The Guardian 12 July 2021

You can see why director Gordon Barr chose to set Twelfth Night in the wings of a theatre. Heather Grace Currie’s design – all ropes, dressing-room lights and velvet curtains – places Shakespeare’s comedy in a world of pretence. All it takes is a new costume from the wardrobe, and your identity has changed.

This is not just responsive to the play’s theme about the unreliability of outward appearances – whether that be the confusion sown by identical twins or the embarrassment of a man tricked into wearing the wrong clothes. It is also, with a cast of six, a pragmatic way of fielding the key characters. If it means by the end we are watching Jennifer Dick as Orsino (a woman playing a man) falling for Stephanie McGregor as Viola (a woman playing a woman who has just been pretending to be a man), well, it only adds to the merry questioning of the true nature of love. [READ MORE]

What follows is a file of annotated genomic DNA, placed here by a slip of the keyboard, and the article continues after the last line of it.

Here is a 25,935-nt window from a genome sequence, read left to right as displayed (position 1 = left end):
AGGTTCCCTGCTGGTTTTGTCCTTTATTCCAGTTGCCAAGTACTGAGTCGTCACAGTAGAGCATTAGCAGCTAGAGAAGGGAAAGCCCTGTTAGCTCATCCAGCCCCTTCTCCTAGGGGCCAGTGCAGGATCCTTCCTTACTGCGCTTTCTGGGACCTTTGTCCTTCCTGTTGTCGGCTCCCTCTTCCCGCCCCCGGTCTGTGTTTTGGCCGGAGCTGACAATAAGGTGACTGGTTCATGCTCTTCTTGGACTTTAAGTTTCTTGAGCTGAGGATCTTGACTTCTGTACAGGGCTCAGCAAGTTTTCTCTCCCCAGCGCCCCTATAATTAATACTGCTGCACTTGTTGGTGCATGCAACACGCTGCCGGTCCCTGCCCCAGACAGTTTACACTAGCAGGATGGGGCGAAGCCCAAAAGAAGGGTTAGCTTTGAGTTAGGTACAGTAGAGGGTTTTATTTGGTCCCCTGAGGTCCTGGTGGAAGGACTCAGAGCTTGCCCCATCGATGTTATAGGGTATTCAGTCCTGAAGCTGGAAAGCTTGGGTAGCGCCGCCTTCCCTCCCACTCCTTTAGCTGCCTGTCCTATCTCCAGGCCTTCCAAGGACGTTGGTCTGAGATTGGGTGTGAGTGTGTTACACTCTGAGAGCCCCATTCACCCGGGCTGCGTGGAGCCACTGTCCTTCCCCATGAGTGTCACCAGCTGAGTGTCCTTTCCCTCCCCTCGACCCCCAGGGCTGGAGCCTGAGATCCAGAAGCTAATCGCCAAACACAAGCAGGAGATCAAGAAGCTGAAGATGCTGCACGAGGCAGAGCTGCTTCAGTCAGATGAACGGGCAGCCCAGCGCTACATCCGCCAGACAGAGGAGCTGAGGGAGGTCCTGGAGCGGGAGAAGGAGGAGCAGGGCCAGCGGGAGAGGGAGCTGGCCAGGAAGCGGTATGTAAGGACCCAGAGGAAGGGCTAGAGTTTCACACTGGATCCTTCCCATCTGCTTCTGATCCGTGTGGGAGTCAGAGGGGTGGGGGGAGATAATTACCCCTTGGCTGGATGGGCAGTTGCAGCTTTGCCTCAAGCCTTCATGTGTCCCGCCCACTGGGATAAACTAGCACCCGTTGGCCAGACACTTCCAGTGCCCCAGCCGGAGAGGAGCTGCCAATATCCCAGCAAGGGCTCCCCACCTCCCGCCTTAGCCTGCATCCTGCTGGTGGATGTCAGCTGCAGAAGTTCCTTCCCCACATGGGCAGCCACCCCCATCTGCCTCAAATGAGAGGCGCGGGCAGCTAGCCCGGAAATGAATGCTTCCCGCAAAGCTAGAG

By Mark Fisher

MARK FISHER is a freelance theatre critic and feature writer based in Edinburgh and has written about theatre in Scotland since the late-1980s. He is a theatre critic for The Guardian, a former editor of The List magazine and a frequent contributor to the Scotsman and other publications. He is the co-editor of the play anthology Made in Scotland (1995), and the author of The Edinburgh Fringe Survival Guide (2012) and How to Write About Theatre (2015) – all Bloomsbury Methuen Drama. He is also the editor of The XTC Bumper Book of Fun for Boys and Girls and What Do You Call That Noise? An XTC Discovery Book (both Mark Fisher Ltd).